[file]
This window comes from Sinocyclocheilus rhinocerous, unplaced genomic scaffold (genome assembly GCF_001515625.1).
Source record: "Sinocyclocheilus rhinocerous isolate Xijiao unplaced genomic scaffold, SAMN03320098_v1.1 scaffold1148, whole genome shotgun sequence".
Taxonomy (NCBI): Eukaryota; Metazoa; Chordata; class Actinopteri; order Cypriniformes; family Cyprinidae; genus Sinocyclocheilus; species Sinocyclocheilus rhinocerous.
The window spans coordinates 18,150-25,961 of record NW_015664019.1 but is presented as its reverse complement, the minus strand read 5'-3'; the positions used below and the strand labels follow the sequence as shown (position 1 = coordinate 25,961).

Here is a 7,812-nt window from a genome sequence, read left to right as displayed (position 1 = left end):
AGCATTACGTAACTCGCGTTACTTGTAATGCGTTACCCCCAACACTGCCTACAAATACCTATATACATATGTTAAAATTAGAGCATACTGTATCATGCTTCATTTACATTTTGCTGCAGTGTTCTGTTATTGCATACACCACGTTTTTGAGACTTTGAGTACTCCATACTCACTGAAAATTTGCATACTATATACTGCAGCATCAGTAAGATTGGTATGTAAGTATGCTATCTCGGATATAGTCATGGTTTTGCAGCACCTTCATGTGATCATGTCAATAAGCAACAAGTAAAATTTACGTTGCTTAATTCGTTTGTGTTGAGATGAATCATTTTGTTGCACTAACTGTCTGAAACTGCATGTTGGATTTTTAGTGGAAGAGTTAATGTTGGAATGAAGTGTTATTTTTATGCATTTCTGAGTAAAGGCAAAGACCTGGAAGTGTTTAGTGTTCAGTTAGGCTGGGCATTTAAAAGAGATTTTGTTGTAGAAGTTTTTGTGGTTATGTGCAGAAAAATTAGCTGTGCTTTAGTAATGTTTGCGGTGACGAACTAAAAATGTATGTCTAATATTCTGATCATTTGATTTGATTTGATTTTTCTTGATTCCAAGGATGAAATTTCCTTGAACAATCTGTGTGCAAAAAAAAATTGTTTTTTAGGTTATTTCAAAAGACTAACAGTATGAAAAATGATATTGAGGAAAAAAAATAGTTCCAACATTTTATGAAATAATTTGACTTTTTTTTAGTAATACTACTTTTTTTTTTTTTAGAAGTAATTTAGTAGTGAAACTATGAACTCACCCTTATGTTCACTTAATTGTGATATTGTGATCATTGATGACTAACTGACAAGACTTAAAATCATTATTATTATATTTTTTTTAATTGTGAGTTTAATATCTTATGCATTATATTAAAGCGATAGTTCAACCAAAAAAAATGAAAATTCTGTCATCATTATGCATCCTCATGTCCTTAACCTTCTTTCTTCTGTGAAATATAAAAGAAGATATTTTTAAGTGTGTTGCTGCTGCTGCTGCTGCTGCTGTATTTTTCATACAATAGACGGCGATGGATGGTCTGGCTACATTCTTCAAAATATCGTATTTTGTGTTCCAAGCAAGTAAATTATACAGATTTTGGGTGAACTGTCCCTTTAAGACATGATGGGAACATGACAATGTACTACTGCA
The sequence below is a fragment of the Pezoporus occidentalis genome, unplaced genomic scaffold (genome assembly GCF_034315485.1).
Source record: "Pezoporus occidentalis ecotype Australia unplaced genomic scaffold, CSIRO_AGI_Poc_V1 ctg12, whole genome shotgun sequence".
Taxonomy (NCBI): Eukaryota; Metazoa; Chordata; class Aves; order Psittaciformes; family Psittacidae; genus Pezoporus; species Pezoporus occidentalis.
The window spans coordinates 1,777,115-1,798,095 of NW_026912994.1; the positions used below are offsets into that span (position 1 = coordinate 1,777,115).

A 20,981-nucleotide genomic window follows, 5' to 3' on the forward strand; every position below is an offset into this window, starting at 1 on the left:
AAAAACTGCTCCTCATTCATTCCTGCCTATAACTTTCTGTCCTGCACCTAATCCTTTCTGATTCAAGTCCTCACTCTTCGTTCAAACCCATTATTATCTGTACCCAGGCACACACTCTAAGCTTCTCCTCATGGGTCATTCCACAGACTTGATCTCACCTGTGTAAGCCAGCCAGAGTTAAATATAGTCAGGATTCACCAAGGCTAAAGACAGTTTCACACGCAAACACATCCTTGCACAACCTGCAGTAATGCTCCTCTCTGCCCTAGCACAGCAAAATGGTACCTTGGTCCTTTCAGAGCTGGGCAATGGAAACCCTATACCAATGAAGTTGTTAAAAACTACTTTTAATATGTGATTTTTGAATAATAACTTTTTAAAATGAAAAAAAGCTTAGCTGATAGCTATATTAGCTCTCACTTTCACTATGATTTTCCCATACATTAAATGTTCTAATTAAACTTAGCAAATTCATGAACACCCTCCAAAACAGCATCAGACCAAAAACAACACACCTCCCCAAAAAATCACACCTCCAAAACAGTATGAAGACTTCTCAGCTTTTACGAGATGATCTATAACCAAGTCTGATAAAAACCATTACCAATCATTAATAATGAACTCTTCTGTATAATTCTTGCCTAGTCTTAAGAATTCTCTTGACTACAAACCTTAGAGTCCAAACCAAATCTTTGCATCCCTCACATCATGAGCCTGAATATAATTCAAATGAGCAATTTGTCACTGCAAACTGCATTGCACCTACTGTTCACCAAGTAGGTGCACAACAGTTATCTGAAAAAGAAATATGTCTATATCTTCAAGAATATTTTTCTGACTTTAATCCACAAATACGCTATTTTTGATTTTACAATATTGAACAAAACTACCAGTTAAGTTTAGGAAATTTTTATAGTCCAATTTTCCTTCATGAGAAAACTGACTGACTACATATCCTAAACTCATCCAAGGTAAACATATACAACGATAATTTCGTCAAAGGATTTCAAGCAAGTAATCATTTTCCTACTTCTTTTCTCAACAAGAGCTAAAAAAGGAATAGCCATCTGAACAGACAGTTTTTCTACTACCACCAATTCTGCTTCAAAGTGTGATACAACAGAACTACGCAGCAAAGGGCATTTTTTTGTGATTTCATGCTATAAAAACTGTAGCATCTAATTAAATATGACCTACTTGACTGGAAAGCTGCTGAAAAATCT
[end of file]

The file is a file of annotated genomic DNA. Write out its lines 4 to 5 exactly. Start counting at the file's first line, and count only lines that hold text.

The window spans coordinates 18,150-25,961 of record NW_015664019.1 but is presented as its reverse complement, the minus strand read 5'-3'; the positions used below and the strand labels follow the sequence as shown (position 1 = coordinate 25,961).

Here is a 7,812-nt window from a genome sequence, read left to right as displayed (position 1 = left end):